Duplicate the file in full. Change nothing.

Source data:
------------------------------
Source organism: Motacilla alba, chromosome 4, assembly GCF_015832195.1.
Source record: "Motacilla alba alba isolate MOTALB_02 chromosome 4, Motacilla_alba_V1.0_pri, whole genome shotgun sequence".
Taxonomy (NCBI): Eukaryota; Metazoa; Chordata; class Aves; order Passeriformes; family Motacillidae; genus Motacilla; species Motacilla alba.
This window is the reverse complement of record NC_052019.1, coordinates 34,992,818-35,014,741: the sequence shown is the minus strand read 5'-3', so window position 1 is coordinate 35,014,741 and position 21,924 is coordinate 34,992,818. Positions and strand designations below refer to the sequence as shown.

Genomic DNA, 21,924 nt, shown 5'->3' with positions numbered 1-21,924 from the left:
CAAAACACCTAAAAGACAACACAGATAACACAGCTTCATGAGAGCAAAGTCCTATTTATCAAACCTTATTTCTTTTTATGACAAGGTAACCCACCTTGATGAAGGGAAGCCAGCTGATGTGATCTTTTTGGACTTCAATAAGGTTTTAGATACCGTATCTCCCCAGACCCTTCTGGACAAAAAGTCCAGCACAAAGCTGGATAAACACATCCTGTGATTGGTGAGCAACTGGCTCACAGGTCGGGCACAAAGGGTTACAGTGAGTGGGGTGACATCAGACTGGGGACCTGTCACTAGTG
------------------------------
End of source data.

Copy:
Source organism: Motacilla alba, chromosome 4, assembly GCF_015832195.1.
Source record: "Motacilla alba alba isolate MOTALB_02 chromosome 4, Motacilla_alba_V1.0_pri, whole genome shotgun sequence".
Taxonomy (NCBI): Eukaryota; Metazoa; Chordata; class Aves; order Passeriformes; family Motacillidae; genus Motacilla; species Motacilla alba.
This window is the reverse complement of record NC_052019.1, coordinates 34,992,818-35,014,741: the sequence shown is the minus strand read 5'-3', so window position 1 is coordinate 35,014,741 and position 21,924 is coordinate 34,992,818. Positions and strand designations below refer to the sequence as shown.

Genomic DNA, 21,924 nt, shown 5'->3' with positions numbered 1-21,924 from the left:
CAAAACACCTAAAAGACAACACAGATAACACAGCTTCATGAGAGCAAAGTCCTATTTATCAAACCTTATTTCTTTTTATGACAAGGTAACCCACCTTGATGAAGGGAAGCCAGCTGATGTGATCTTTTTGGACTTCAATAAGGTTTTAGATACCGTATCTCCCCAGACCCTTCTGGACAAAAAGTCCAGCACAAAGCTGGATAAACACATCCTGTGATTGGTGAGCAACTGGCTCACAGGTCGGGCACAAAGGGTTACAGTGAGTGGGGTGACATCAGACTGGGGACCTGTCACTAGTG